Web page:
Pathologies of Grief

Photo Credit: Mike Cygan

The American Psychiatric Association has stirred up controversy again with its proposal to add grief to the impending fifth addition of the Diagnostic Statistical Manual (DSM-5). The DSM-5, the anticipated official diagnosing guide employed by virtually every mental health professional in America, will be released in March 2013. While some professionals believe that this new classification will help grieving people recover more easily, many other people believe that this classification is insensitive to mourners and even an unnecessary money making scheme.

In the upcoming DSM-5, grief will specifically be classified as an adjustment disorder related to bereavement. In clinical settings, this disorder would be compared to a Major Depressive Episode—symptoms of which include feelings of sadness, insomnia, poor appetite, and weight loss [3]. While those are symptoms one should have valid concern about, they are a normal part of the grieving process. In order to be diagnosed with an adjustment disorder related to bereavement, one must be intensely mourning a loved one with unmitigated symptoms for at least 12 months.

Dr. Allen Frances, MD vocalizes a widely held concern about the inclusion of grief in the DSM-5: “Medicalizing [sic] normal grief stigmatizes and reduces the normalcy and dignity of the pain, short-circuits the expected existential processing of the loss, reduces reliance on the many well established cultural rituals for consoling grief, and would subject many people to unnecessary and potentially harmful medication treatment” [2]. This may be construed as an insensitive approach to ending bereavement, devaluing the cultural and religious traditions surrounding grief, which have continually proven to help grieving people find strength in desperate situations. Medication and psychoanalysis may not always be the right method of helping an individual overcome grief. One must remember the familiarity and comfort that people find in their own cultures.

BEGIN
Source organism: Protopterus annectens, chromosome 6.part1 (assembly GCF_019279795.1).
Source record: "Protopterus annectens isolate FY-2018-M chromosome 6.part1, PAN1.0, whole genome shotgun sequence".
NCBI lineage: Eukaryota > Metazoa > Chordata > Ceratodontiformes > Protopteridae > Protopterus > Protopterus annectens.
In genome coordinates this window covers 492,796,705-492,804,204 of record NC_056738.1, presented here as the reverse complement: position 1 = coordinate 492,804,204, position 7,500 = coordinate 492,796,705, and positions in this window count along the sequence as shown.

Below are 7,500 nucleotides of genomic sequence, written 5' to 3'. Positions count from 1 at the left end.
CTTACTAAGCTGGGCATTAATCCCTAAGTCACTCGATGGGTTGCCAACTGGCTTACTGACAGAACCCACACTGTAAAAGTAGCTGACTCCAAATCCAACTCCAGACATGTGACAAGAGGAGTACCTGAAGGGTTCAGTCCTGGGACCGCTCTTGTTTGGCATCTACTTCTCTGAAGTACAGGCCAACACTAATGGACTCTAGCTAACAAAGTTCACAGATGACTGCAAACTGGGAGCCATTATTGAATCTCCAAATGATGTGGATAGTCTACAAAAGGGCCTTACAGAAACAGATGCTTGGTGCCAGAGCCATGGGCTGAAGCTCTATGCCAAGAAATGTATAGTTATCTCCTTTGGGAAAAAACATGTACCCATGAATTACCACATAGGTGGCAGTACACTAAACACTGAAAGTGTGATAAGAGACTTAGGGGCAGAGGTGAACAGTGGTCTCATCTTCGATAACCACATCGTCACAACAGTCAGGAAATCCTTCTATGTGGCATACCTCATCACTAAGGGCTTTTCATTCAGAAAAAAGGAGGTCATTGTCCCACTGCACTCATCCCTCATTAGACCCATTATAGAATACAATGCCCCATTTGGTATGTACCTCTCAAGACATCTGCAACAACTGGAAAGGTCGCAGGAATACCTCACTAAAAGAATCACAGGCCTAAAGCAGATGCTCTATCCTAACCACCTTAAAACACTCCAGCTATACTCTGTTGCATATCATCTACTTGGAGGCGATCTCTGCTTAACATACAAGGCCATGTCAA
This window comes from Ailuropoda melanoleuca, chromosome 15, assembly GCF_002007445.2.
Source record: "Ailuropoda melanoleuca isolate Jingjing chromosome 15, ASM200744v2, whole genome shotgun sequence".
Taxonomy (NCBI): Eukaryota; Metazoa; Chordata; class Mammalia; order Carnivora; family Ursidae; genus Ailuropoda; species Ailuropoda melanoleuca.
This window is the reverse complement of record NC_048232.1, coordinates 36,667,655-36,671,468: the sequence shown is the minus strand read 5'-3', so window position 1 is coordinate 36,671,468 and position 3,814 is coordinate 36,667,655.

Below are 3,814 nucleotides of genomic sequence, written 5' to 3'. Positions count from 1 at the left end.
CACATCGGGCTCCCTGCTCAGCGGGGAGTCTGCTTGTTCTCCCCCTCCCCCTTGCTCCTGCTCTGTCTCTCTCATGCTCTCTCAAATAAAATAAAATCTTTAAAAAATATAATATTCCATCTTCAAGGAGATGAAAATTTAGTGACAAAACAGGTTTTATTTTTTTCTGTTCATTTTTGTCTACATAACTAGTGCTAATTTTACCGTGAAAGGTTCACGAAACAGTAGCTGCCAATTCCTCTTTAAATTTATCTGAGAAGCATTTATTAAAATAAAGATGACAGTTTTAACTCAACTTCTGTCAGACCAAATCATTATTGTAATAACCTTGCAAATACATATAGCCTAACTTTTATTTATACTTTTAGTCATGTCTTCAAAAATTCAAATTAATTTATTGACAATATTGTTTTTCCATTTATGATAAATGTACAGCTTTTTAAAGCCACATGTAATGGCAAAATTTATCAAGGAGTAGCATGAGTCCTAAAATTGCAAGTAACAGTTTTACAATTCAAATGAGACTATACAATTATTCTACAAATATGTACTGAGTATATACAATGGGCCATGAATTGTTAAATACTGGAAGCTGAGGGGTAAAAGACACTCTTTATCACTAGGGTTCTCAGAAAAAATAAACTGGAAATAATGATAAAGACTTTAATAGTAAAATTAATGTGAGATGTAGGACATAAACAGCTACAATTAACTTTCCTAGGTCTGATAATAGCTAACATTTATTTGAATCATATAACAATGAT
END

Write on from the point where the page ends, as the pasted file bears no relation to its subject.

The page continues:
Grief is a normal, healthy part of human life. By eventually acknowledging people’s emotions and lost attachments by undergoing regular stages of grief, such as those exhibited in the Kübler-Ross Grief Cycle. The majority of human beings will inevitably experience the loss of a loved one at some point in their lives. By framing grief as a mental disorder, a significant part of the country will potentially qualify as having a mental disorder. One could say that additions to the DSM-5 such as this are “pathologizing” America.

Any medication used to quell bereavement would be comparable to a pill that numbs feelings: precluding coping and emotional health, but allowing for a medicated façade of oneself in order to increase one’s productivity that might have been diminished due to a loss. Everyone has his or her own pace in the grieving process. The length of time that someone should grieve doesn’t account for the circumstances of the loss and the impact that the loss had on an individual.

However, I do believe that it is important to be aware and clinically confront symptoms associated with grief that borderline on psychosis. If one’s intensity of grief worsens into bereavement or full-on traumatic grief, psychotic symptoms comparable to post traumatic stress disorder, panic disorder, generalized anxiety, substance abuse, major depressive disorder, and even suicidal intentions might be noticed in an individual’s behavior.



Not everybody’s grief will worsen so extremely, such is critical to consider in this controversy. Perhaps one should not be diagnosed with an adjustment disorder related to bereavement based on length of mourning period, but based on the intensity of the consistent, potentially psychotic symptoms. This would minimize the stigma of “pathologizing” America, and seek out the people who are clinically suffering in their grief, rather than overcoming a difficult emotional journey.